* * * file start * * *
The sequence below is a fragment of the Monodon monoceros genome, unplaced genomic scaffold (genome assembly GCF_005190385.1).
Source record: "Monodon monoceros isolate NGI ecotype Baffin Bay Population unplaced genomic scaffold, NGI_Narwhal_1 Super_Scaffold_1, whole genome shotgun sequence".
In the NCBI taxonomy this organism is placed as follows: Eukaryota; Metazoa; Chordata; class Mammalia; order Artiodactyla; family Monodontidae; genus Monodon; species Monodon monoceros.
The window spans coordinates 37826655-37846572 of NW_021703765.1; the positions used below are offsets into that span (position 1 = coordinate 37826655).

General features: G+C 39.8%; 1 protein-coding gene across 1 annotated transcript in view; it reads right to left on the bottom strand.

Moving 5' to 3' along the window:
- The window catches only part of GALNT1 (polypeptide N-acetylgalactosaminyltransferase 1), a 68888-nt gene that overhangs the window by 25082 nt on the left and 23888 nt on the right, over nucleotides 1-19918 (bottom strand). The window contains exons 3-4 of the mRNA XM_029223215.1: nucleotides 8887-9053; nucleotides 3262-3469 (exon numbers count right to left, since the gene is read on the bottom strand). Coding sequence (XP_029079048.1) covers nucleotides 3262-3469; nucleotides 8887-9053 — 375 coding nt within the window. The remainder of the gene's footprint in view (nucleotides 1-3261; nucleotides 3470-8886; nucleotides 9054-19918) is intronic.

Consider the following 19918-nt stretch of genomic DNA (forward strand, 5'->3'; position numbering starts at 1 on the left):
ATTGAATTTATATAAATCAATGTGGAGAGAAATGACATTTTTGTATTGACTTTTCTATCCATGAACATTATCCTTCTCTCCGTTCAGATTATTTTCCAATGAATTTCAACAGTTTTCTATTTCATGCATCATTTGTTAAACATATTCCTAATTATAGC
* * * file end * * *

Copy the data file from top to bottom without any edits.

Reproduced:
The sequence below is a fragment of the Monodon monoceros genome, unplaced genomic scaffold (genome assembly GCF_005190385.1).
Source record: "Monodon monoceros isolate NGI ecotype Baffin Bay Population unplaced genomic scaffold, NGI_Narwhal_1 Super_Scaffold_1, whole genome shotgun sequence".
In the NCBI taxonomy this organism is placed as follows: Eukaryota; Metazoa; Chordata; class Mammalia; order Artiodactyla; family Monodontidae; genus Monodon; species Monodon monoceros.
The window spans coordinates 37826655-37846572 of NW_021703765.1; the positions used below are offsets into that span (position 1 = coordinate 37826655).

General features: G+C 39.8%; 1 protein-coding gene across 1 annotated transcript in view; it reads right to left on the bottom strand.

Moving 5' to 3' along the window:
- The window catches only part of GALNT1 (polypeptide N-acetylgalactosaminyltransferase 1), a 68888-nt gene that overhangs the window by 25082 nt on the left and 23888 nt on the right, over nucleotides 1-19918 (bottom strand). The window contains exons 3-4 of the mRNA XM_029223215.1: nucleotides 8887-9053; nucleotides 3262-3469 (exon numbers count right to left, since the gene is read on the bottom strand). Coding sequence (XP_029079048.1) covers nucleotides 3262-3469; nucleotides 8887-9053 — 375 coding nt within the window. The remainder of the gene's footprint in view (nucleotides 1-3261; nucleotides 3470-8886; nucleotides 9054-19918) is intronic.

Consider the following 19918-nt stretch of genomic DNA (forward strand, 5'->3'; position numbering starts at 1 on the left):
ATTGAATTTATATAAATCAATGTGGAGAGAAATGACATTTTTGTATTGACTTTTCTATCCATGAACATTATCCTTCTCTCCGTTCAGATTATTTTCCAATGAATTTCAACAGTTTTCTATTTCATGCATCATTTGTTAAACATATTCCTAATTATAGC